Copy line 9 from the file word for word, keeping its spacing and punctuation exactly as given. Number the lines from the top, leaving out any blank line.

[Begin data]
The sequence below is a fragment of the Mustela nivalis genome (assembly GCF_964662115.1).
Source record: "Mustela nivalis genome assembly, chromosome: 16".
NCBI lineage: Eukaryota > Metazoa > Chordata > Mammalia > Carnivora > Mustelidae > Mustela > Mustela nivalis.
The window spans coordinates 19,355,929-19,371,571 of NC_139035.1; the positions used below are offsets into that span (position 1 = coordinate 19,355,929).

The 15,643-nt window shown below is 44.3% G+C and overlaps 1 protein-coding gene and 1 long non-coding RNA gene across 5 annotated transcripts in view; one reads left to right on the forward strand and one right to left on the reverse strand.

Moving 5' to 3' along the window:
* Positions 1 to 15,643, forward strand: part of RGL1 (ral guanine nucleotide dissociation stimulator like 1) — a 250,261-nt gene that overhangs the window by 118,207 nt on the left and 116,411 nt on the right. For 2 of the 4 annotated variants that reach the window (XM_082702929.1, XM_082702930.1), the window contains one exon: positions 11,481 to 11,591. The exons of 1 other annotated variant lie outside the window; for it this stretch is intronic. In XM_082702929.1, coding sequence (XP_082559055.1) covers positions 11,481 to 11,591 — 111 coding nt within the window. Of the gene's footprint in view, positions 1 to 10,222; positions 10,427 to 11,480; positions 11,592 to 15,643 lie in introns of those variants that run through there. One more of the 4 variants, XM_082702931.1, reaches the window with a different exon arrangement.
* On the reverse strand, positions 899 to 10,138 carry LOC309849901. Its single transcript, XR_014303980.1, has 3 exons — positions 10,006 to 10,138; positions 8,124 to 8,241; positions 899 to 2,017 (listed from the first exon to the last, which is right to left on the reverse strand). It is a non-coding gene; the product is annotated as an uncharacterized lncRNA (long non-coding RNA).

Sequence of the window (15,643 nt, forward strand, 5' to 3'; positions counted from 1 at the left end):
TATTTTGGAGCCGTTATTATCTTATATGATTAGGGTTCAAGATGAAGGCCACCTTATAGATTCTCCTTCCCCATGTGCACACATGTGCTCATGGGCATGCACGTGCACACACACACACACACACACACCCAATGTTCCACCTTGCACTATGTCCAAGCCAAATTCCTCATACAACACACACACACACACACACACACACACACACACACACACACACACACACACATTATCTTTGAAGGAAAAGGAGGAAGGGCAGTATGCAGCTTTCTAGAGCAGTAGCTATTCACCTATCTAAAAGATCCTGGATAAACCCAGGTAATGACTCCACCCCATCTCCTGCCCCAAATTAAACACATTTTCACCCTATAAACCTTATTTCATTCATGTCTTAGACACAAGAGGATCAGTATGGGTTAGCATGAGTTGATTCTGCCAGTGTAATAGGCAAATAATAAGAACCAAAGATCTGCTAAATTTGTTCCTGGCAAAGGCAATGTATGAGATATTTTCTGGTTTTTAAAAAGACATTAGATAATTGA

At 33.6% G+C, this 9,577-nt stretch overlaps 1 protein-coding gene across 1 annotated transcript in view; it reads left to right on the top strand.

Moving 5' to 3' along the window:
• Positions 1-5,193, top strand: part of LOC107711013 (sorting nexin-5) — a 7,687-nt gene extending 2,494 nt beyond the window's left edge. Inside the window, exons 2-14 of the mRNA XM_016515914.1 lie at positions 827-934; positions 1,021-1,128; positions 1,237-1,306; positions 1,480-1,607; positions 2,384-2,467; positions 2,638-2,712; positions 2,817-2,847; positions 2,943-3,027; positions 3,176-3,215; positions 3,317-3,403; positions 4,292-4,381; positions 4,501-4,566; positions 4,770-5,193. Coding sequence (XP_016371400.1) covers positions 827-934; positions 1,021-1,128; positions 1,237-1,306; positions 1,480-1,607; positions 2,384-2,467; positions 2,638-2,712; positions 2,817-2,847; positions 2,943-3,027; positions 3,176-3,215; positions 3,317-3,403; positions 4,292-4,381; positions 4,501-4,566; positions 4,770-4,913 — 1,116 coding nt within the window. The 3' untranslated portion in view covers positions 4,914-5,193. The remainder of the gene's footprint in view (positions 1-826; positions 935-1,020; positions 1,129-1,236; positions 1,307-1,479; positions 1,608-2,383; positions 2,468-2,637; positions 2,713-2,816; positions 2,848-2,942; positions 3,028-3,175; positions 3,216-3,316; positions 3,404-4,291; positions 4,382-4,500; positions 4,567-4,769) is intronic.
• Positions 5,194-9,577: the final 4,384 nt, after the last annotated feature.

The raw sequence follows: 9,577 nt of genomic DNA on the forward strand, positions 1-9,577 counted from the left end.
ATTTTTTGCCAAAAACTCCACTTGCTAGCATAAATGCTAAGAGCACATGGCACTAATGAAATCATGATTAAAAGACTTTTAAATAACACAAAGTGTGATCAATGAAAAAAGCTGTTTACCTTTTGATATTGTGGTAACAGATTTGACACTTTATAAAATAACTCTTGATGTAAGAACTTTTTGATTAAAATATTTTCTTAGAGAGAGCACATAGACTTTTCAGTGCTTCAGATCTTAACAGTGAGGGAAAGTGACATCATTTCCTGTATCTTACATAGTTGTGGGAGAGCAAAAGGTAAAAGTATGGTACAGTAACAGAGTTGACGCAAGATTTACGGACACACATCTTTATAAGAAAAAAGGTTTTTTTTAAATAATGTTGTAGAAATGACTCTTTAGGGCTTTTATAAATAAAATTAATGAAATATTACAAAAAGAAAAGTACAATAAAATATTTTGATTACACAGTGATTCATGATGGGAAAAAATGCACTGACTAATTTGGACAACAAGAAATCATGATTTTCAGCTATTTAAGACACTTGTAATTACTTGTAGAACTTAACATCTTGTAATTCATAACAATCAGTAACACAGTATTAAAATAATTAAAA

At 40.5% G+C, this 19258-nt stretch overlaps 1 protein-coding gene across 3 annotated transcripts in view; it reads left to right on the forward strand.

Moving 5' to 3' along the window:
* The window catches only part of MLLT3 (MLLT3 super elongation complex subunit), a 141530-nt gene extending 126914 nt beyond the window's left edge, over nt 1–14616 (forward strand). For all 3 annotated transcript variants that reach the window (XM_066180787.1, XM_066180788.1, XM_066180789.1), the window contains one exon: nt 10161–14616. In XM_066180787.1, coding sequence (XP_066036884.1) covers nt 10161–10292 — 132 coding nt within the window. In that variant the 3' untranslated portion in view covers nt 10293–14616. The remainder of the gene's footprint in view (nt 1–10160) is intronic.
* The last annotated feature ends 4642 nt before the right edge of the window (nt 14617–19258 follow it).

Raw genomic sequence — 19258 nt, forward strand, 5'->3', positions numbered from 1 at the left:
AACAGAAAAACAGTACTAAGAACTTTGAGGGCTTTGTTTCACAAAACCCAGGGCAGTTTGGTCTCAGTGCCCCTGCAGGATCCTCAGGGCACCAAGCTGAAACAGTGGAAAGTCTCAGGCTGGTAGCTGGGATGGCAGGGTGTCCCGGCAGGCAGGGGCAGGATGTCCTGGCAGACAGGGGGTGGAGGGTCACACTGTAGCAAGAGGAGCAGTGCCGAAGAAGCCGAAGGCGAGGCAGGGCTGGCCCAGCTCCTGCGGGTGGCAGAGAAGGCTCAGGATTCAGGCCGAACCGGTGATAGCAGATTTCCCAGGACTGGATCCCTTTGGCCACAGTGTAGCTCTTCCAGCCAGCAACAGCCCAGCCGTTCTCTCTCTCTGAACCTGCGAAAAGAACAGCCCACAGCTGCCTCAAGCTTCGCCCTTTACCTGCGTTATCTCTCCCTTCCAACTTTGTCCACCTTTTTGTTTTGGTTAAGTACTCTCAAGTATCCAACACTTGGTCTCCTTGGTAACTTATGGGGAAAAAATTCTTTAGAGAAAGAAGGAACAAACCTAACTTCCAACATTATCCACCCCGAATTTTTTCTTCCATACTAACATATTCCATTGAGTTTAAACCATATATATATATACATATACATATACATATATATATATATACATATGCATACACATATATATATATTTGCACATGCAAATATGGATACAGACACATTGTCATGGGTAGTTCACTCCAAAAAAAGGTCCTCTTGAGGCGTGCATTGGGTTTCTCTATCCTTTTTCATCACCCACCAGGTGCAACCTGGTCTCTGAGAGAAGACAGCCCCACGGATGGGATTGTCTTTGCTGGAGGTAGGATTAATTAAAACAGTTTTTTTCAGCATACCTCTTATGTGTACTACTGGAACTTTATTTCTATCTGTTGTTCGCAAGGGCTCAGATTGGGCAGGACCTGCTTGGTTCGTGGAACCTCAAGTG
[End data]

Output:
Sequence of the window (15,643 nt, forward strand, 5' to 3'; positions counted from 1 at the left end):